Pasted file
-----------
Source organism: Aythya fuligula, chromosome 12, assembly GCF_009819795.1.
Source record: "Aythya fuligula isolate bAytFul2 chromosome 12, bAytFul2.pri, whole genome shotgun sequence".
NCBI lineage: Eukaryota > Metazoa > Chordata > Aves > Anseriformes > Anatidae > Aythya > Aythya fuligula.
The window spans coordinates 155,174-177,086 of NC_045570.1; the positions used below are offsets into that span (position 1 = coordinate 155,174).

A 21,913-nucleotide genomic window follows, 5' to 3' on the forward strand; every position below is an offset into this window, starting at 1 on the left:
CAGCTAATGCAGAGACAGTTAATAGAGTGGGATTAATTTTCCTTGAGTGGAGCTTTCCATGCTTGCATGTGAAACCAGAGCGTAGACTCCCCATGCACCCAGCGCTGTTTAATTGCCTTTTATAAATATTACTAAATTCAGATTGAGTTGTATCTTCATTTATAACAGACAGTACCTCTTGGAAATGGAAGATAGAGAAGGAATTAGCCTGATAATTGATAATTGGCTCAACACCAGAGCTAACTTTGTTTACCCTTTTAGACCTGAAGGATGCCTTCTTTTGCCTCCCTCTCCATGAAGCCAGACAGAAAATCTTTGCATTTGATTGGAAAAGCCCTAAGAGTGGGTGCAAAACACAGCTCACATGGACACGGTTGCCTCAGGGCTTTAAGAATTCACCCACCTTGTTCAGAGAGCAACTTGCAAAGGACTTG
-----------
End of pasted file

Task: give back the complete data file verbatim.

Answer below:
Source organism: Aythya fuligula, chromosome 12, assembly GCF_009819795.1.
Source record: "Aythya fuligula isolate bAytFul2 chromosome 12, bAytFul2.pri, whole genome shotgun sequence".
NCBI lineage: Eukaryota > Metazoa > Chordata > Aves > Anseriformes > Anatidae > Aythya > Aythya fuligula.
The window spans coordinates 155,174-177,086 of NC_045570.1; the positions used below are offsets into that span (position 1 = coordinate 155,174).

A 21,913-nucleotide genomic window follows, 5' to 3' on the forward strand; every position below is an offset into this window, starting at 1 on the left:
CAGCTAATGCAGAGACAGTTAATAGAGTGGGATTAATTTTCCTTGAGTGGAGCTTTCCATGCTTGCATGTGAAACCAGAGCGTAGACTCCCCATGCACCCAGCGCTGTTTAATTGCCTTTTATAAATATTACTAAATTCAGATTGAGTTGTATCTTCATTTATAACAGACAGTACCTCTTGGAAATGGAAGATAGAGAAGGAATTAGCCTGATAATTGATAATTGGCTCAACACCAGAGCTAACTTTGTTTACCCTTTTAGACCTGAAGGATGCCTTCTTTTGCCTCCCTCTCCATGAAGCCAGACAGAAAATCTTTGCATTTGATTGGAAAAGCCCTAAGAGTGGGTGCAAAACACAGCTCACATGGACACGGTTGCCTCAGGGCTTTAAGAATTCACCCACCTTGTTCAGAGAGCAACTTGCAAAGGACTTG